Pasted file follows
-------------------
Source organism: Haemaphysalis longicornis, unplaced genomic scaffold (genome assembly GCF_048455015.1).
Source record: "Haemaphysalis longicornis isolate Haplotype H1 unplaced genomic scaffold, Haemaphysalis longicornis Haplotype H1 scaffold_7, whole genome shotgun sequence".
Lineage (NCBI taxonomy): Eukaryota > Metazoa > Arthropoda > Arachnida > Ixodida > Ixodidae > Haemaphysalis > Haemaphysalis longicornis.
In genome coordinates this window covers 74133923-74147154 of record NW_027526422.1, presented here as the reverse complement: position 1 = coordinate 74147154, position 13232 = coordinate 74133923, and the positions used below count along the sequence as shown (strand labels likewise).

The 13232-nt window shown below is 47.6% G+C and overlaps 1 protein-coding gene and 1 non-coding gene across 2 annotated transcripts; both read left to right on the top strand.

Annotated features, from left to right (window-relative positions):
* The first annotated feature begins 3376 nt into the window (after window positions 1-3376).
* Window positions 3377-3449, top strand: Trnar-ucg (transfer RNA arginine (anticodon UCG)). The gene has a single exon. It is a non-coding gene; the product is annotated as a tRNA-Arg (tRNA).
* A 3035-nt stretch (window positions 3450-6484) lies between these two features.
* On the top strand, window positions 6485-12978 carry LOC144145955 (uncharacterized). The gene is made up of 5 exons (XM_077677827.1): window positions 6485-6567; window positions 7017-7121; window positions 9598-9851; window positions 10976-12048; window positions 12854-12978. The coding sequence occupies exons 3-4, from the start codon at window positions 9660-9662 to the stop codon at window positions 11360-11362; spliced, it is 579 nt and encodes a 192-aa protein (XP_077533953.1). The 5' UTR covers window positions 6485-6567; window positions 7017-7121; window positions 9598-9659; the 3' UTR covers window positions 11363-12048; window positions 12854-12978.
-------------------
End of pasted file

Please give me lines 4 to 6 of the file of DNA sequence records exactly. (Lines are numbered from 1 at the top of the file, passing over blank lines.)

In genome coordinates this window covers 74133923-74147154 of record NW_027526422.1, presented here as the reverse complement: position 1 = coordinate 74147154, position 13232 = coordinate 74133923, and the positions used below count along the sequence as shown (strand labels likewise).

The 13232-nt window shown below is 47.6% G+C and overlaps 1 protein-coding gene and 1 non-coding gene across 2 annotated transcripts; both read left to right on the top strand.

Annotated features, from left to right (window-relative positions):